5 Essentials Of An Impromptu Home Gym

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5 Essentials Of An Impromptu Home Gym

The article below is from My Fitness Pal, titled “5 Essentials of an Impromptu Home Gym” by Author Brittany Risher.

Whether you’re an avid outdoor runner or cyclist but the weather makes getting out next to impossible or you can’t get to the gym for whatever reason, it’s nice to have a backup plan. And that’s where having a makeshift home gym comes into play.

It just takes a few (we argue five) key components, not counting your body weight, and — boom! — you’ll be working out in no time. “Fat loss and increasing conditioning levels, relative strength, mobility and flexibility can all be achieved with the right items at home,” says Andy Speer, co-owner of Soho Strength Lab in New York City.

Here’s what you’ll need for your impromptu home gym:


Have one set of lighter weights and one set of heavier weights, Speer says. Use the lighter weights for exercises like lateral raises, chest flyes and overhead presses, and use the heavier ones for things like squats, deadlifts, chest presses and rows.


It could be a yoga mat, but it could be something with more substance. “Select a thick mat, because most likely you will be either on concrete or a hard surface, so having that extra cushion is key,” says trainer Natalie Uhling, creator of NUFit. Speer adds that it also should have some grip so you don’t slip around when doing planks or downward dog.

In addition to core work, yoga and basic stretching, you can do some exercises you’d do on a bench (like chest presses) on the mat.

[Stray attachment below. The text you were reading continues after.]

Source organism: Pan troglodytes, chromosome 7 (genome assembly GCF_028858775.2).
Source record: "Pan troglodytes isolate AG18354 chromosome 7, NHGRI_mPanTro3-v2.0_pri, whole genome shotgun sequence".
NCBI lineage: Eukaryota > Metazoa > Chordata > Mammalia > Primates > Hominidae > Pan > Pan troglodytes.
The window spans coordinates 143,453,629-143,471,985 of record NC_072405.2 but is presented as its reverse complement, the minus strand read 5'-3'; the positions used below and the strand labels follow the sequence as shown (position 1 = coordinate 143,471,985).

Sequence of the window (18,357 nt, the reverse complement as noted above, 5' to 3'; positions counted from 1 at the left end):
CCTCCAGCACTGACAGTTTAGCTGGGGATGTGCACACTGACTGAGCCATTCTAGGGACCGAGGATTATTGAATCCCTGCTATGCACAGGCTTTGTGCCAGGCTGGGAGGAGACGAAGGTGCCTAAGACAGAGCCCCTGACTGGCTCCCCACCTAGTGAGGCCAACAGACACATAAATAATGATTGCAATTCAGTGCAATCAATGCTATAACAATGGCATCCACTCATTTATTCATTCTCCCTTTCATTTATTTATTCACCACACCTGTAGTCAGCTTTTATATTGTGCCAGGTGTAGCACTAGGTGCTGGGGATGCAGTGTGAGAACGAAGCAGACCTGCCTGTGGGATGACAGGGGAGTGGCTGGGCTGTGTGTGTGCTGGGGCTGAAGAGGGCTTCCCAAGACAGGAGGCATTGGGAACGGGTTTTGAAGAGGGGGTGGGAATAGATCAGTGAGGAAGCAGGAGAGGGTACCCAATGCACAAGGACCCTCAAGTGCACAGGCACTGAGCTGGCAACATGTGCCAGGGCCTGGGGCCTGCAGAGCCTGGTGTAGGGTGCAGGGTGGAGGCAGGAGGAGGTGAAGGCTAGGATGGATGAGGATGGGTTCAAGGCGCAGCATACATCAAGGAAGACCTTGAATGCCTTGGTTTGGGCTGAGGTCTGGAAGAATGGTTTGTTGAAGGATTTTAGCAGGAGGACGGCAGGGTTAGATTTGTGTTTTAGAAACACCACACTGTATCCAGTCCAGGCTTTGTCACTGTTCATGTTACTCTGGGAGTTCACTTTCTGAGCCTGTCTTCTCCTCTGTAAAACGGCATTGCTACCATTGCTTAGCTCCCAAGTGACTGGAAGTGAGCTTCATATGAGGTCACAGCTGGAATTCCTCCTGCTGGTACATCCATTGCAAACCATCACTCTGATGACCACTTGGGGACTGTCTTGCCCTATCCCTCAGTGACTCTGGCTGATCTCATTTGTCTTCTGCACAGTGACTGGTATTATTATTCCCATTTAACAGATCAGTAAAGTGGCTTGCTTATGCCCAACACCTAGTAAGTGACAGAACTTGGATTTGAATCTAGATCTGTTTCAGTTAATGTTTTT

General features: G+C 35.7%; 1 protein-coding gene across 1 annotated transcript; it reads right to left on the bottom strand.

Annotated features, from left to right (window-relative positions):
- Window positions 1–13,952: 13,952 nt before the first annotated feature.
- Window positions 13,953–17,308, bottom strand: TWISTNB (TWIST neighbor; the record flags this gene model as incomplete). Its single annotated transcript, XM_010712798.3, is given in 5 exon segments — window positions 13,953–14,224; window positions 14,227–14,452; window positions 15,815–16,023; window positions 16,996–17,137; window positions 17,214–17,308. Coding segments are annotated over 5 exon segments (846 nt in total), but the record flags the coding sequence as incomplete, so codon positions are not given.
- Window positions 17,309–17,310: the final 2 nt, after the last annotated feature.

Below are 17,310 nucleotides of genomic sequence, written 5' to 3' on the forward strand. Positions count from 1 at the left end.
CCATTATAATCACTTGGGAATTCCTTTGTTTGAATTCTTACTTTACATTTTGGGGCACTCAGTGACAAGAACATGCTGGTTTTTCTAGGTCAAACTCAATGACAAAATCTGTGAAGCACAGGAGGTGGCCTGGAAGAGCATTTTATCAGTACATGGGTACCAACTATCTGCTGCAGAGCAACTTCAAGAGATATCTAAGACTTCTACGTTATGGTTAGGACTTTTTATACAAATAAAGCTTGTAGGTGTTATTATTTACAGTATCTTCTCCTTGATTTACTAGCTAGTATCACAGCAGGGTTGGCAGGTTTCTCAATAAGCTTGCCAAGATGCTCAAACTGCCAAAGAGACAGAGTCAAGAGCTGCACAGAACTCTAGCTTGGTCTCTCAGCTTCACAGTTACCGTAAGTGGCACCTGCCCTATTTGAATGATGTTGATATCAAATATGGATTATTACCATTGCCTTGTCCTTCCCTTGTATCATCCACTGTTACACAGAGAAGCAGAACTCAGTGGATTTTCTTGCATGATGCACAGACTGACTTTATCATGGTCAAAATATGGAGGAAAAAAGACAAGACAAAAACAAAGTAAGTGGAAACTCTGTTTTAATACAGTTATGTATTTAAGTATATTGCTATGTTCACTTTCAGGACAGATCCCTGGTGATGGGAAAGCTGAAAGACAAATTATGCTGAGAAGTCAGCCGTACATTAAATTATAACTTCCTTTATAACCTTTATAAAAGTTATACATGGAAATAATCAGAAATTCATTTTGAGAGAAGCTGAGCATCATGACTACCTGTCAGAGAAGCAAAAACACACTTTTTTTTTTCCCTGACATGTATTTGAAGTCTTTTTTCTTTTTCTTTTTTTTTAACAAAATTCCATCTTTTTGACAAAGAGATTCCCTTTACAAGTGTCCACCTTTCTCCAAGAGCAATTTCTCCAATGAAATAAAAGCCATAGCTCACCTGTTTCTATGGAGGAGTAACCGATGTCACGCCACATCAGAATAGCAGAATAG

You can work your entire body with basic resistance bands because you can do almost any exercise with them that you’d do with dumbbells or other equipment. “They add variety and resistance to many classic body-weight movements,” Speer says.You can also step into the loops to add resistance to exercises like monster walks, squats and other lower-body exercises. A FOAM ROLLER

Choose a basic foam roller that’s about 3 feet long and 6 inches in diameter. At the beginning of every workout session, be sure to foam roll to loosen up and soften your muscles so you have greater mobility. Then, at the end of your workout, roll any remaining tight spots to ease that tension.

“This is a must for tissue health and recovery, regardless of your workout style,” says Speer, who recommends foam rolling for 5–10 minutes daily. “The more frequently you use the roller, the less time you’ll have to spend on it each day, and it will become less painful,” he says.


If you’re spending hours riding on an indoor trainer or simply prefer having instruction, set up your space so you can stream workout videos or watch DVDs. “Having accessibility to trainers from all over the world is a huge help,” Uhling says. You can learn proper form, ensure you’re working the right muscles and get motivated to work harder .

The best tip of all is to start simple. “Don’t get stressed out if you don’t have a certain piece of equipment,” Speer says. “A body-weight workout done twice a week for two months is far more effective than having a room full of fancy equipment that collects dust.”

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